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A Cognitive Hierarchy Theory of One-shot Games and Experimental Analysis

47 Pages Posted: 3 Oct 2003  

Colin Camerer

California Institute of Technology - Division of the Humanities and Social Sciences

Teck Ho

University of California, Berkeley - Haas School of Business

Juin-Kuan Chong

National University of Singapore (NUS) - NUS Business School

Date Written: September 8, 2003

Abstract

In game-theoretic equilibrium, players' beliefs about choices by others are statistically correct. This "mutual consistency" assumption often predicts poorly in one-shot games. We develop an alternative "cognitive hierarchy" (CH) theory. In the CH model players who are not thinking strategically (0 steps) randomize. Players doing k steps of thinking predict accurately what lower-level players (steps 0 to k − 1) do, and best-respond given their beliefs. The model can explain why equilibration is so limited in some games (such as p-beauty contest), and surprisingly accurate in other games (such as business entry). The average number of thinking steps is about 1.5 across many games.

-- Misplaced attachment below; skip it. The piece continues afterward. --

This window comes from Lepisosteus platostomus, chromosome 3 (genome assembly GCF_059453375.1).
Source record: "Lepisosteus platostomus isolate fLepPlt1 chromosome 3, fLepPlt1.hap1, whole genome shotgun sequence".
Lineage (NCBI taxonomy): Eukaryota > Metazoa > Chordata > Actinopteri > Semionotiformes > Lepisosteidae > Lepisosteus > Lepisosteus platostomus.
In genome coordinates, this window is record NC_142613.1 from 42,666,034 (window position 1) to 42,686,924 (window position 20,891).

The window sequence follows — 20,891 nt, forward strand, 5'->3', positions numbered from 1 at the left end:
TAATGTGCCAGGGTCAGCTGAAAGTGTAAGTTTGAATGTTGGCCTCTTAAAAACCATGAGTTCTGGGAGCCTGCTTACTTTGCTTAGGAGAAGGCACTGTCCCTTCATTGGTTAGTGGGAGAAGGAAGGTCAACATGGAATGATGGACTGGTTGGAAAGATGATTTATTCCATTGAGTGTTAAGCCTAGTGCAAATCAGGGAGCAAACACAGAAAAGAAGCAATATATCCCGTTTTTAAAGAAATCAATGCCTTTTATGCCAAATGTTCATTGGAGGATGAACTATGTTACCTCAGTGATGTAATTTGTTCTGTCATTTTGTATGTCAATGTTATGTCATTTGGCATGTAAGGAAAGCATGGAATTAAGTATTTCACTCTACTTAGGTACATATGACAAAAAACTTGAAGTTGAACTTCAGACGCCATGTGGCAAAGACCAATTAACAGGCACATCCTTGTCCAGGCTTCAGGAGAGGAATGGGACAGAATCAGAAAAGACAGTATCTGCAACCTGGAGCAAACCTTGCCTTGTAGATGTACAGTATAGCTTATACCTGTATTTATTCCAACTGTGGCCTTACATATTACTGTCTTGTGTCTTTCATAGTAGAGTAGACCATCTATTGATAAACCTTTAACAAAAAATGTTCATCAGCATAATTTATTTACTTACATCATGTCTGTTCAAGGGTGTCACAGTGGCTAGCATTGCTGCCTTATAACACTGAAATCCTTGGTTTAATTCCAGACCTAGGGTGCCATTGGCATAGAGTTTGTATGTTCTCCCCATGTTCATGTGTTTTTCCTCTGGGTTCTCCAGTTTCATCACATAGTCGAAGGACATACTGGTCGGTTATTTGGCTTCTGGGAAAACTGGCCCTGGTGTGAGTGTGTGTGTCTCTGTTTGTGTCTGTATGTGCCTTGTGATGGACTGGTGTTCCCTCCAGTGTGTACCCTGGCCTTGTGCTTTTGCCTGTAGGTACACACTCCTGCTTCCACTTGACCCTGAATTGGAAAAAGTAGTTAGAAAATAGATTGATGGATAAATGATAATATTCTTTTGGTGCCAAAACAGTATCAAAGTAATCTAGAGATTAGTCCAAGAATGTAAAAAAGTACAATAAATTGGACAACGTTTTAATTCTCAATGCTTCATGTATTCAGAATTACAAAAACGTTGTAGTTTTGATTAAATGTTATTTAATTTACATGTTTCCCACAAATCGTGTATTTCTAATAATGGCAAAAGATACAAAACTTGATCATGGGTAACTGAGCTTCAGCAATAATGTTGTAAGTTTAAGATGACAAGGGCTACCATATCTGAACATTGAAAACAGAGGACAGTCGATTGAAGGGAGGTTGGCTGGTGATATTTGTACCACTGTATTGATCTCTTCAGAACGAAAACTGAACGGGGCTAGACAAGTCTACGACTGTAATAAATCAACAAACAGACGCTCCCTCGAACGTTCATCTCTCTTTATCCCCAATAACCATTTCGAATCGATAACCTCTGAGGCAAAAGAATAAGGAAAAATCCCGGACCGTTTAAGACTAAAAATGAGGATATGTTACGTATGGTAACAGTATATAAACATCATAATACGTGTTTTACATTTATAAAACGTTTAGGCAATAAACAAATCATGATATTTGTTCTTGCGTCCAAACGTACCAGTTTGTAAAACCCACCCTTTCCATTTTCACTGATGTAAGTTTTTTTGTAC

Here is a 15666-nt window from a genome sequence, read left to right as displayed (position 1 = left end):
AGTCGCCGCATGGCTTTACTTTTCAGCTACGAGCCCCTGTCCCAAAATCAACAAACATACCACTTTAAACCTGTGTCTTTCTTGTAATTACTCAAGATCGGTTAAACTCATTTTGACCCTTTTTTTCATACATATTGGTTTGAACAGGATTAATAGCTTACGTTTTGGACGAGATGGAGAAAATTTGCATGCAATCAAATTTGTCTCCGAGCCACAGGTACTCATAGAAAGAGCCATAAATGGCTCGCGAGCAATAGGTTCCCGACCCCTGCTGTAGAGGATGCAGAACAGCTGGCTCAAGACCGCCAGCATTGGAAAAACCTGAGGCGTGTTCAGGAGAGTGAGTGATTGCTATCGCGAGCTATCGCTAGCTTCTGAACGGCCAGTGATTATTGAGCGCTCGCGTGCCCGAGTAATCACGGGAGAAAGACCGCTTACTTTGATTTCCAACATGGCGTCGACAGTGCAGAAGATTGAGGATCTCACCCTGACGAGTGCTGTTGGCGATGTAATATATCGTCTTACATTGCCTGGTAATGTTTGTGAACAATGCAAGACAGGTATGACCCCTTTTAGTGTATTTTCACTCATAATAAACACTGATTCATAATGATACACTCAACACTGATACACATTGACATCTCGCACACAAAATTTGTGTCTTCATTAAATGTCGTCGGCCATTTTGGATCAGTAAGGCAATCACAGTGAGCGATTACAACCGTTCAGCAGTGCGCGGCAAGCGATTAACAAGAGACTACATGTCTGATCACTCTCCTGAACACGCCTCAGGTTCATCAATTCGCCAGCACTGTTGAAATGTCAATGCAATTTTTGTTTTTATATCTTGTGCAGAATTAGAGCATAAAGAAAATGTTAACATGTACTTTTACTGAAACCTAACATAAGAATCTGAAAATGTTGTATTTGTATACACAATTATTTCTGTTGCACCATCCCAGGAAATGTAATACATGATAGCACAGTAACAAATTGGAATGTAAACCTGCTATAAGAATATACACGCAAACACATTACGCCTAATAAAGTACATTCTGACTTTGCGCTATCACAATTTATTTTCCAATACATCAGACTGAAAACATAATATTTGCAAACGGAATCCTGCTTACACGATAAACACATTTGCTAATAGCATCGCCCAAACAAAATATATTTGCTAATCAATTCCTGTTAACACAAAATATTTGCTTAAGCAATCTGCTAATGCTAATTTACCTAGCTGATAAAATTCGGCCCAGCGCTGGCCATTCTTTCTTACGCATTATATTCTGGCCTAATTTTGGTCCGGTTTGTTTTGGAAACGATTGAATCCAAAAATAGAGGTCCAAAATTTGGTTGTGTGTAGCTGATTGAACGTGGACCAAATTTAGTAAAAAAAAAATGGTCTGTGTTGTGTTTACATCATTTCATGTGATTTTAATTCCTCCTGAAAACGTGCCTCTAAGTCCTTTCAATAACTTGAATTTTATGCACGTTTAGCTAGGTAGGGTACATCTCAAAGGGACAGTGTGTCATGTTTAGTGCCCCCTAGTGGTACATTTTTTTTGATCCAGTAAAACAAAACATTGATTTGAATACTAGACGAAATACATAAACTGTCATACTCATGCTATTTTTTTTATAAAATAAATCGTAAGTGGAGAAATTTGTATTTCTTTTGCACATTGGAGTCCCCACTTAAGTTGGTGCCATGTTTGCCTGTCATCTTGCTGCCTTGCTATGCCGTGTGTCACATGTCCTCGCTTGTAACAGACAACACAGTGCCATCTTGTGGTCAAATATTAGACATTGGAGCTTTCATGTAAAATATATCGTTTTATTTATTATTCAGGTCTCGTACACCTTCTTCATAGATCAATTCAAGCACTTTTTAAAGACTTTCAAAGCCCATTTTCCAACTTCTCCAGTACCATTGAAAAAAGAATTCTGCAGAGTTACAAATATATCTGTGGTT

Suggested Citation

Camerer, Colin and Ho, Teck and Chong, Juin-Kuan, A Cognitive Hierarchy Theory of One-shot Games and Experimental Analysis (September 8, 2003). Available at SSRN: https://ssrn.com/abstract=411061 or http://dx.doi.org/10.2139/ssrn.411061

Colin Camerer (Contact Author)

California Institute of Technology - Division of the Humanities and Social Sciences ( email )

1200 East California Blvd.
Pasadena, CA 91125
United States
626-395-4054 (Phone)
626-432-1726 (Fax)

Teck Ho

University of California, Berkeley - Haas School of Business ( email )

545 Student Services Building, #1900
2220 Piedmont Avenue
Berkeley, CA 94720
United States

Juin-Kuan Chong

National University of Singapore (NUS) - NUS Business School ( email )

1 Business Link
Singapore, 117592
Singapore

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